The technology is not emerging but is instead mature and established.
The technique is particularly useful for machining difficult materials, such as glass, ceramics or carbon fiber. Jones adds that it also offers advantages when machining magnesium, titanium and similar metals. The most immediate benefit is longer tool life. He cites the example of a DMG customer drilling a 1.3 mm diameter hole to 23 times that depth in magnesium. Conventional techniques resulted in “just one or two holes per tool.” This figure jumped to 15 when an ultrasonic approach was adopted. Another example is grinding a silicon nitride workpiece to serve as an airborne camera housing. The process yields surface roughness of less than two microns with minimal tool chipping.
Conventional techniques resulted in just one or two holes per tool. This figure jumped to 15 when an ultrasonic approach was adopted.
Another user of ultrasonic machining is the UK’s Advanced Manufacturing Research Centre in Sheffield. The organization has operated a DMG ULTRASONIC 10 rotary ultrasonic machine for the past three years. With this system, abrasion is effected solely by the tool. Grinding technology leader Jim Kelsey says the machine is used extensively for point grinding advanced ceramics, particularly for aerospace applications. To date, results have been good and represent a “baseline” against which alternative approaches can be evaluated.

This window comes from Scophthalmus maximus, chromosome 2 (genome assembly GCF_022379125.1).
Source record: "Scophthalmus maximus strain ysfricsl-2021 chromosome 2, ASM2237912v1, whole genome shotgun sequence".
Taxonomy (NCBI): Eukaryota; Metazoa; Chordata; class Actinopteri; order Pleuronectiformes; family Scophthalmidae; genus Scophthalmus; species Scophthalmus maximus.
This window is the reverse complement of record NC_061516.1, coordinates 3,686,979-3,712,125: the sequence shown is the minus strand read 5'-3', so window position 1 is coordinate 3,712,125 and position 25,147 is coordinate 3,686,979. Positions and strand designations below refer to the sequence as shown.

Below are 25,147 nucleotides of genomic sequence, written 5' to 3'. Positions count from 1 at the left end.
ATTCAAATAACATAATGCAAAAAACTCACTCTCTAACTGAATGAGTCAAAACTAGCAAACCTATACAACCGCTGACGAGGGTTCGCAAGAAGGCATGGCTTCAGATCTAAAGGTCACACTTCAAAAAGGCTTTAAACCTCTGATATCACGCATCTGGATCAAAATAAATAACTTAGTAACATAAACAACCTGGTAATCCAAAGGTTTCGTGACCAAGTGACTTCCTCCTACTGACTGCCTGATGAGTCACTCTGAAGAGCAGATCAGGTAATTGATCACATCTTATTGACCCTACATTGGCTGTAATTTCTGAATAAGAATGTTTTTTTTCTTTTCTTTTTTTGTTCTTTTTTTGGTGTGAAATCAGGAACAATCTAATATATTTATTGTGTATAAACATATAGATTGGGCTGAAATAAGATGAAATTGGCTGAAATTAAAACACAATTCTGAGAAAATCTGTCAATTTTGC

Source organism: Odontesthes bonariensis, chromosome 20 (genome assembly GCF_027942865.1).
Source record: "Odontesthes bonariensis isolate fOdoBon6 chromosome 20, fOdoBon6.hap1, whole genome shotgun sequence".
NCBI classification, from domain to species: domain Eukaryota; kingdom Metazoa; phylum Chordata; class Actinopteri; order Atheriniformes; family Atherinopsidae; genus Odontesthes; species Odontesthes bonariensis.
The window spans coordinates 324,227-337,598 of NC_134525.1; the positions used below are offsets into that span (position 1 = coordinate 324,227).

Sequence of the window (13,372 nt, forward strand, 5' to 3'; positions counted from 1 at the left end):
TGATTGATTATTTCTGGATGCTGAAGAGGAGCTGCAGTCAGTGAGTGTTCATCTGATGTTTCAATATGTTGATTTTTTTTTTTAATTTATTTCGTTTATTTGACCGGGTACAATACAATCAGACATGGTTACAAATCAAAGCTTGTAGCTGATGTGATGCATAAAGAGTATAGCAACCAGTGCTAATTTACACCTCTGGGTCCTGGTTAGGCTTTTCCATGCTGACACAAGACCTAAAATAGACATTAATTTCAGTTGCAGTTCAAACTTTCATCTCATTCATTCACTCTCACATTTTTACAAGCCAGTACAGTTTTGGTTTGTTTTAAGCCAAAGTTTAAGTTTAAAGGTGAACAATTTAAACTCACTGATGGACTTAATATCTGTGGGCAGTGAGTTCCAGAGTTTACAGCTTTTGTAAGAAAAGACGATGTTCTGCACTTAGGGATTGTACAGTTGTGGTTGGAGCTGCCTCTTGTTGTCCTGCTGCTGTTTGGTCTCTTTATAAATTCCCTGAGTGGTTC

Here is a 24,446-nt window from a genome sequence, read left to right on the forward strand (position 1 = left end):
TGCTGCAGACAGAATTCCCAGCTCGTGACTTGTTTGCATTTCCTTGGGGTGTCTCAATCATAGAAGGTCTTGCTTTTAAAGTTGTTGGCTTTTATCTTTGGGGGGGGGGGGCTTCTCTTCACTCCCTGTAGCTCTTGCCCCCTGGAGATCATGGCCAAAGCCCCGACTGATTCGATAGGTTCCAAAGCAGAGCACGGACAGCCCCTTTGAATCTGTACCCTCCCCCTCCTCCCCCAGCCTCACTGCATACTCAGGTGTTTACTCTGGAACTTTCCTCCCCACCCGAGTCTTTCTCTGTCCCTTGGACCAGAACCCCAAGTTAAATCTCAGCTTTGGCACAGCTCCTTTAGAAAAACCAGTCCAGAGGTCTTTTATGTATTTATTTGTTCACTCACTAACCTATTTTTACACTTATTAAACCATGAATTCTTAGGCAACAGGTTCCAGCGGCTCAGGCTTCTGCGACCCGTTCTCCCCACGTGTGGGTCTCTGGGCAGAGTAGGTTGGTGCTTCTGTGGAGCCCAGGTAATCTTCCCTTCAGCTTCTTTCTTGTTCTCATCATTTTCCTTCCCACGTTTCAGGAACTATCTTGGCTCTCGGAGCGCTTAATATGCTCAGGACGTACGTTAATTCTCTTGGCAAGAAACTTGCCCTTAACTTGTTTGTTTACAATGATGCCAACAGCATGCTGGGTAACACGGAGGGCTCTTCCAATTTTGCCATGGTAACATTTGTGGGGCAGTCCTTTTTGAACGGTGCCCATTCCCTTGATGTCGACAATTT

Kelsey explains that the advantage lies in the “reduction in forces. It enables the use of small-diameter tools—5 mm or less—on hard, brittle materials. While the rate of rotation may reach 40,000 rpm, the actual “surface speed” of the tool against the workpiece will be relatively low. This extends tool life and enhances accuracy by minimizing tool deflection. In summary, Kelsey adds,
As materials get more difficult to machine, we need something to enable us to point grind efficiently, The ultrasonic approach enables us to do this.
Amid the Brexit confusion, technology is not often mentioned but isn’t necessarily forgotten. Some high-profile tech companies have hinted they might leave the UK. But others think the change could bring huge benefits in terms of growth and advances in technology.